What can you do with a Certificate III in Business Administration (Medical)

1st September 2020

According to the Australian government, the healthcare industry is a rapidly growing field. It is therefore predicted that the demand for medical receptionists and clerks will increase in the future, meaning that there are likely to be many rewarding and flexible career opportunities for those who choose to complete a Certificate III in Business Administration (Medical). This Certificate prepares students for administrative or clerical support roles within the healthcare sector, including work within general practices, hospitals, and a variety of specialised medical clinics.

Students will learn general administration skills such as utilising various business technologies, managing payrolls and other financial accounting information, and customer service. In addition to this, they will also learn skills which are specific to the medical field. They will become familiar with medical terminology and medical business software (such as Medical Director’s Pracsoft), as well as learn to manage the records and accounts of patients.

This course is ideal for people who have a practical, organised and logical mindset. Those within this field must also be adept at working with a team and interacting with a range of different people. As such, strong communication skills and a flexible demeanour are wonderful assets for those who wish to work within this industry.

The Certificate III in Business Administration (Medical) prepares you for the following careers:

Admissions Clerk
The role of an admissions clerk (sometimes referred to as a ward clerk or a patient services clerk) largely revolves around processing the admission and discharge of patients. They liaise with medical staff, patients and their families to organise treatment, meetings, and payments. They must use Patient Management Systems (such as Meditech) to register patients, which can include the recording of sensitive and private information in an ethical manner. Many admissions clerks are also responsible for general reception tasks including answering phone calls and emails, and filing and archiving.

Medical Receptionist
A medical receptionist is responsible for managing various aspects of a reception, and acting as the first point of contact for patients. As with most reception and clerical roles, medical receptionists carry out general administrative tasks such as processing incoming and outgoing payments, filing and archiving, email and phone correspondence for booking and managing appointments, and welcoming clients in person. They must also communicate with relevant professional services which vary depending on the kind of medical centre they are employed by. For example, a medical receptionist who works within a hospital may need to coordinate appointments between departments and specialists.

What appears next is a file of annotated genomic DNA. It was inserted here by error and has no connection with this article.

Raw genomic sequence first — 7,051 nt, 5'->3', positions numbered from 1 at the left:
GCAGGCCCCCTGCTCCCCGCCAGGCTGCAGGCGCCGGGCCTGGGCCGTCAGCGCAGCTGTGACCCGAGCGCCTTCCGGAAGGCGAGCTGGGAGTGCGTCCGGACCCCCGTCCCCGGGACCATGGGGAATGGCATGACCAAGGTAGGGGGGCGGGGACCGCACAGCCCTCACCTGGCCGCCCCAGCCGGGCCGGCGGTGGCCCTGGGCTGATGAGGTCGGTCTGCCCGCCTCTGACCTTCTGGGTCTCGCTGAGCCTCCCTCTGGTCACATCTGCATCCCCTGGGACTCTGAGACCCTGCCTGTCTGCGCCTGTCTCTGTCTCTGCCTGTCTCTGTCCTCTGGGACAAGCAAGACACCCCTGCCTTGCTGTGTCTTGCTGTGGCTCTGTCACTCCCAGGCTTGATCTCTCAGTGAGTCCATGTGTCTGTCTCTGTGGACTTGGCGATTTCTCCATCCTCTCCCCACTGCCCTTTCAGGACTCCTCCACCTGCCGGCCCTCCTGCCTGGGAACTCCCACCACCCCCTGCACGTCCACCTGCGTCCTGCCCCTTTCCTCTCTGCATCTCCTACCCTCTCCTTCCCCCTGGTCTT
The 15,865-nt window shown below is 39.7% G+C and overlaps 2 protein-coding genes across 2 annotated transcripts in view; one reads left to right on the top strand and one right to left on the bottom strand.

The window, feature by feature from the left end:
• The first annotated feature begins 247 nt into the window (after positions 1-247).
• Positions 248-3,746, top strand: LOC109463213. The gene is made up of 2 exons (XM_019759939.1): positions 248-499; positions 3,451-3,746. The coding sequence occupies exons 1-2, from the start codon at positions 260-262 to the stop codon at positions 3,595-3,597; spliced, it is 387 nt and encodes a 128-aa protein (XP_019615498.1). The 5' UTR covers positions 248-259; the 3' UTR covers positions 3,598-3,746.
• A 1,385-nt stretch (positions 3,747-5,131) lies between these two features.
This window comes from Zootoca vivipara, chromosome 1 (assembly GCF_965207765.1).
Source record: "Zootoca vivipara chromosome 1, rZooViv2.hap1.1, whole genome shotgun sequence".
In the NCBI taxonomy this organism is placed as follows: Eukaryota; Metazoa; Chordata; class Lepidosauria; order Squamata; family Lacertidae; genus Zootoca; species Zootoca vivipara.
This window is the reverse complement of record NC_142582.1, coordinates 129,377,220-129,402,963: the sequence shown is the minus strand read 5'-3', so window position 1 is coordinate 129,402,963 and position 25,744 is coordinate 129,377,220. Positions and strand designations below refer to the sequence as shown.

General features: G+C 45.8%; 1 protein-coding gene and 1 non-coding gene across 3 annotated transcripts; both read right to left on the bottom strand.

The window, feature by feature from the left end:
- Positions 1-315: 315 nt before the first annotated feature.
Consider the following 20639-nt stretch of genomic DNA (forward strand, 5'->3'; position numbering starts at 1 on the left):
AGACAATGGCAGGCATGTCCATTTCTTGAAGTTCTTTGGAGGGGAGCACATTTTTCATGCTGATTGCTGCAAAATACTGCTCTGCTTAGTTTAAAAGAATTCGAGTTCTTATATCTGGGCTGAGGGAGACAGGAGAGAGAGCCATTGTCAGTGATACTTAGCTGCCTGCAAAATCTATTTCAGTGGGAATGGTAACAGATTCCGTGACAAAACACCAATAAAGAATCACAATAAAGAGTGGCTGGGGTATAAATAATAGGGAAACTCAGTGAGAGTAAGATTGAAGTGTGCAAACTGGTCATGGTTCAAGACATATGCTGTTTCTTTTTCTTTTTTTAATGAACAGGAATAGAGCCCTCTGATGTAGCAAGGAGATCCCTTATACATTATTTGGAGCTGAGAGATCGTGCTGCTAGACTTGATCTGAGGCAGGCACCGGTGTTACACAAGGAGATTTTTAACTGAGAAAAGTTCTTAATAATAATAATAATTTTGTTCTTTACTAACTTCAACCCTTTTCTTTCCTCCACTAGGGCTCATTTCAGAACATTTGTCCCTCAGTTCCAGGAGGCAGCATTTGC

While the Certificate III in Business Administration (Medical) provides you with skills that are specific to the medical field, these skills are also transferable to work as a receptionist in other industries. A receptionist (sometimes called an administration/administrative assistant) is responsible for clerical assistance and various tasks related to customer service. This may include faxing, scanning, photocopying and organising files and other documentation, and managing and directing client enquiries. Administrative assistants are often required to use management and business software, including Microsoft Outlook, Excel, and Word, and may have financial responsibilities such as handling cash or organising payrolls. Some receptionist roles may also include acting as a personal assistant, which can involve diary or schedule management, correspondence, organising events and meetings, and other day-to-day tasks that aid their employers.

Higher education pathways

Upon completing the Certificate III in Business Administration (Medical), you may like to continue to develop your skills in office administrative procedures by enrolling in the Certificate IV in Business Administration or the Diploma of Business Administration. Both of these courses are designed to increase the capability and employability of students, preparing them for more advanced or managerial office work within a range of diverse organisations. These courses can usually be completed within a year, and often involve practical or simulated work experience.

If you’re interested in completing higher education but are not certain that you would like to continue to work within administration, you may like to consider a more general course such as the Certificate IV in Business. This course also takes one year to complete, and will teach you skills for office management, as well as business start-up strategies, marketing, recruitment, and general customer service.

Getting started

To ensure that the Certificate III in Business Administration (Medical) is right for you, it’s important to first request information from several different course providers. You may like to compare the cost, duration, and content of the course that is offered by each of these.

In general, this Certificate can be completed within six months or one semester. In order to satisfy the requirements of this course, students are required to enrol in two core units and eleven elective units which range in content from interpreting and applying medical terminology, to designing and producing business documents. However, the exact units on offer may vary between course providers, so it’s important to check these details in order to help you choose one that is appropriate for your personal study and career goals.

Written by Elisa Thompson
Elisa Thompson
Elisa is a freelance writer and editor. She has a strong background in education, social and cultural studies, and has experience in research and academic writing.

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